Thursday, August 16, 2012

Cognitive Bias and the Supposed Appeal of 'Bad Boys'

The estimable Coates has a post up about Caitlinn Flannagan's piece about Kennedy from a while back.  It was a piece that I never finished because a) Caitlin Flannagan and b) Boomer Kennedy nostalgia -- neither of which are things I'm a fan of.

The text quoted in Coates's post is vintage Flannagan - a ludicrous attempt to universalize her own tastes and experience to all women, the sort of thing that offends me because I resent the implication that my wife, my best friend and all the other women I like and respect are actually pertpetually adolescent daddy's girls who want a man who will mistreat them.  But that's less what concerns me.

Flannagan makes a particular claim that 'a significant number of women' are drawn to Kennedy because he treated women horribly*.  More generally, that a 'significant number' of women are attracted to men who treat women badly, because they treat them badly.  Coates goes on in comments to argue that this statement is truer if universalized -- that there's a decent number of people, male and female, who are attracted to people who mistreat them, or who are bad for them.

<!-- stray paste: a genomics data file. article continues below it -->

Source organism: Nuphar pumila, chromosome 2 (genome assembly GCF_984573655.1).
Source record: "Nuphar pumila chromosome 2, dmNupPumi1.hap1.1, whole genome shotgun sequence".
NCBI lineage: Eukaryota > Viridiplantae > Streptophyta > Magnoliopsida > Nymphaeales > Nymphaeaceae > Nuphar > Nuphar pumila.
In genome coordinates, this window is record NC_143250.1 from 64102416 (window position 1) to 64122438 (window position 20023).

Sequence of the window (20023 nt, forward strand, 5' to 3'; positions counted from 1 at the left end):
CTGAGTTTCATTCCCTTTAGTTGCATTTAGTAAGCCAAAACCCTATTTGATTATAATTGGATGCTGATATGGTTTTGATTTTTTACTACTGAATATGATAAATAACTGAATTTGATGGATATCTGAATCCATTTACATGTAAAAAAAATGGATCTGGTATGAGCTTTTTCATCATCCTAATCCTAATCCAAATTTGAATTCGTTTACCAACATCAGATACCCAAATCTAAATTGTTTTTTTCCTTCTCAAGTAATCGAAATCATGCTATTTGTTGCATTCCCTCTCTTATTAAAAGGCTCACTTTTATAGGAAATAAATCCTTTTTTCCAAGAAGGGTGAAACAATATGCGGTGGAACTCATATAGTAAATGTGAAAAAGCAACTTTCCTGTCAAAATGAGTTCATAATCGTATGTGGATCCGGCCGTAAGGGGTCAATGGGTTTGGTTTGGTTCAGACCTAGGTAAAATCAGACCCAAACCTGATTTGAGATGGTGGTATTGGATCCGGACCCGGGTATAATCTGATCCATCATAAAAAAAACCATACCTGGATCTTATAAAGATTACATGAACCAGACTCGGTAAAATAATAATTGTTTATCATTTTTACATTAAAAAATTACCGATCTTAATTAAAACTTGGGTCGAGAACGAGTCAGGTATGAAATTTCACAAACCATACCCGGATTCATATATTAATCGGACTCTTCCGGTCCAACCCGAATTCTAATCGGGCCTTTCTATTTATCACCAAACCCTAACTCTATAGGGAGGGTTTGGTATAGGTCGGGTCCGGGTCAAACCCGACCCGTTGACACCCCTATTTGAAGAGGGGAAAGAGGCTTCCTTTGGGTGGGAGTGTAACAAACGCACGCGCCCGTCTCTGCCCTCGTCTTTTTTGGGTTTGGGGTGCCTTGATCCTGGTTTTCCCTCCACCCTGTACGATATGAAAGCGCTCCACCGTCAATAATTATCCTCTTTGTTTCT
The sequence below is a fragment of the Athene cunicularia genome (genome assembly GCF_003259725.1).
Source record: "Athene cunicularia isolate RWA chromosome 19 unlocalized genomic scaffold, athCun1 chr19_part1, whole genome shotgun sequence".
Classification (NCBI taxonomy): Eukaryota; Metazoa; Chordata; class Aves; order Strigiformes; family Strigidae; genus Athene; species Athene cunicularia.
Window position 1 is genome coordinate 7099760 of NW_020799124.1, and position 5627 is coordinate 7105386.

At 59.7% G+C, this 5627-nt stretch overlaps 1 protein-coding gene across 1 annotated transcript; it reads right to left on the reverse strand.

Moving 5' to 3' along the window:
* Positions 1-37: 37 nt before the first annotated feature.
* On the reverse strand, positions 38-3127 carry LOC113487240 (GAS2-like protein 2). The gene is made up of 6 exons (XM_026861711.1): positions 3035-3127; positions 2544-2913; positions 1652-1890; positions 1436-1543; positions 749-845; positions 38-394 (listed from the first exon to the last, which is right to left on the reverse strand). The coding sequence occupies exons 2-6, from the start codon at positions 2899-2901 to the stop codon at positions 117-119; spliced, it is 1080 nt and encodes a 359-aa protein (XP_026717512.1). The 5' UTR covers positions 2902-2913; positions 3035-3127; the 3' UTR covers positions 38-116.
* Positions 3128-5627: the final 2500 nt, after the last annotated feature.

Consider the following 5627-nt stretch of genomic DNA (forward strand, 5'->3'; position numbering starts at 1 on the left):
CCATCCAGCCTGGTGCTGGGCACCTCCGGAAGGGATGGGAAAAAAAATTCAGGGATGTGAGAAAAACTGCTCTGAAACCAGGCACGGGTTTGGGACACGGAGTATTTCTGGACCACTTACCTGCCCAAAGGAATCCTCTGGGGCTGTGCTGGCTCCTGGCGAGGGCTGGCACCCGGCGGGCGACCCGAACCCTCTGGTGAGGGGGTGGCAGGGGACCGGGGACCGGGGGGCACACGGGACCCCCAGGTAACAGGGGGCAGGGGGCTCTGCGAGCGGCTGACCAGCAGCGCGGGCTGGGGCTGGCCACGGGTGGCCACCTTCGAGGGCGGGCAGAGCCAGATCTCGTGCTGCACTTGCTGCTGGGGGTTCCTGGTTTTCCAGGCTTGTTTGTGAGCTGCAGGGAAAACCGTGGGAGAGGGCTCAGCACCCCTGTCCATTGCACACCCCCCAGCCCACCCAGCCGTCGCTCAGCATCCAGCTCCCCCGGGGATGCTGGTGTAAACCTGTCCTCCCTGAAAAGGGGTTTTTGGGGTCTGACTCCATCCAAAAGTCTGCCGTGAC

Intuitively, I wanted to agree with that.  I've known women with abominable taste in men and men with abominable taste in women (and women with abominable taste in women and men with abominable test in men).  But I suspect that in both cases I may mistake where the attraction lies due to my own biases.  That is to say, just because someone (person A) is attracted to a person (person B) who cheats on and belittles their romantic partners doesn't mean that cheating and belitting is the reason for the attraction.  But to an outside observer, cheating and belittling are the salient characteristics of person B, particularly when we see them treat our friend like crap.    Because we define person B in terms of cheating and belittling, we may be blind to what's actually appealing about them to person A.  Person B could be attractively assertive or flirtatious, person A could just be desperate etc.  Just because we mentally define people in certain ways doesn't mean that others do as well.

A fictional example of the bias at work is the common misreading of Pride and Prejudice that sees Lizzie Bennet being attracted to Darcy's seeming callousness and general jerkassitude.  In fact, the sequence of events in the book is 1) Lizzie is attracted to Darcy 2) he's a bit of a jerk 3) she gives up on him 4) he's a real jerk 5) he apologizes 6) she accepts 7) happily ever after.  But because we, as readers remember the hostility between them in steps 2-4, this becomes what's salient in their relationship.  Since the mutual hostility is, for us, Lizzie and Darcy's defining feature, his jerkish attitude is 'what she sees in him' -- not that he's wealthy, handsome, kind to his servants and loyal to his friends.  Because most of the action of the novel revolves around his pride and her prejudice, readers naturally asssume that the key to the underlying attraction is said pride and prejudice, not the fact that Lizzie and Darcy are both pretty attractive (if prickly) people.

*(I don't mean the adultery thing, I mean the just-about-raping 19 year old white house staff and then having them fellate his friends thing).

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